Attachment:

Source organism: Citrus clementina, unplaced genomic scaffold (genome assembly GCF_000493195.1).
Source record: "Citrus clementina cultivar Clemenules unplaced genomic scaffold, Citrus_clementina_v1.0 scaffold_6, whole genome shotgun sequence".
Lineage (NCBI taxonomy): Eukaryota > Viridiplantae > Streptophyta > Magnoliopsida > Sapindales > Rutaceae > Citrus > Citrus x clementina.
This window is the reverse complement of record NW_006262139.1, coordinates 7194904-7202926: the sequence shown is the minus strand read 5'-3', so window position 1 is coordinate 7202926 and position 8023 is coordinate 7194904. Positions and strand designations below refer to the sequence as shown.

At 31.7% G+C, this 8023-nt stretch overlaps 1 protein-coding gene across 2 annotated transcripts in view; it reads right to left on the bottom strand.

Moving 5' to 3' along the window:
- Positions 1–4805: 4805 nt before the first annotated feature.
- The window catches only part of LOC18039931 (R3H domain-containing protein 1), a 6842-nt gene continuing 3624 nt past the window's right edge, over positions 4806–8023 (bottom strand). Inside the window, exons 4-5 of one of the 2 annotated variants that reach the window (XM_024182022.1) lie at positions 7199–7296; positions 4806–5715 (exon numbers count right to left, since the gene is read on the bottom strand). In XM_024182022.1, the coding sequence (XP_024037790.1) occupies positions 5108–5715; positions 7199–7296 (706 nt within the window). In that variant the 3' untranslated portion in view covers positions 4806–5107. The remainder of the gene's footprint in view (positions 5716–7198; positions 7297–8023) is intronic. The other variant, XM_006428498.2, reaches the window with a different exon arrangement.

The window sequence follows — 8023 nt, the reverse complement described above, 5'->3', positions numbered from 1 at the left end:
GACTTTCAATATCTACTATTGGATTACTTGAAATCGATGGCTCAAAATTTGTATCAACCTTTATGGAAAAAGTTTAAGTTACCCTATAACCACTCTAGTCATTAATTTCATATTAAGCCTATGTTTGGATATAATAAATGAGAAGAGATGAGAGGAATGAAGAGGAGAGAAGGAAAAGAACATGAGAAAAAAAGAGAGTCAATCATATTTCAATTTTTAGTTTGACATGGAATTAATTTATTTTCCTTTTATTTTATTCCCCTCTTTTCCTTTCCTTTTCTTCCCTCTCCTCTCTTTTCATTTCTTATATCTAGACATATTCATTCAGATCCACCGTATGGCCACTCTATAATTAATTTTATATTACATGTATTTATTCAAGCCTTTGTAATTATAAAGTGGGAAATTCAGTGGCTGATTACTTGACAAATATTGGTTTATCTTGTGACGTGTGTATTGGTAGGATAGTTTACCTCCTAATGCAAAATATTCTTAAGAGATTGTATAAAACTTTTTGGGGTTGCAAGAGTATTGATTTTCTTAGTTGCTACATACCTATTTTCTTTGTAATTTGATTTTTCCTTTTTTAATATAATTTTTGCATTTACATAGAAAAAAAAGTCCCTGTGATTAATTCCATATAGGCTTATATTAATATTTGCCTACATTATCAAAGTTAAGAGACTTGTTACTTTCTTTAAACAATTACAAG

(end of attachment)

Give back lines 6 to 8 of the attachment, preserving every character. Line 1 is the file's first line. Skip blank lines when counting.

Moving 5' to 3' along the window:
- Positions 1–4805: 4805 nt before the first annotated feature.
- The window catches only part of LOC18039931 (R3H domain-containing protein 1), a 6842-nt gene continuing 3624 nt past the window's right edge, over positions 4806–8023 (bottom strand). Inside the window, exons 4-5 of one of the 2 annotated variants that reach the window (XM_024182022.1) lie at positions 7199–7296; positions 4806–5715 (exon numbers count right to left, since the gene is read on the bottom strand). In XM_024182022.1, the coding sequence (XP_024037790.1) occupies positions 5108–5715; positions 7199–7296 (706 nt within the window). In that variant the 3' untranslated portion in view covers positions 4806–5107. The remainder of the gene's footprint in view (positions 5716–7198; positions 7297–8023) is intronic. The other variant, XM_006428498.2, reaches the window with a different exon arrangement.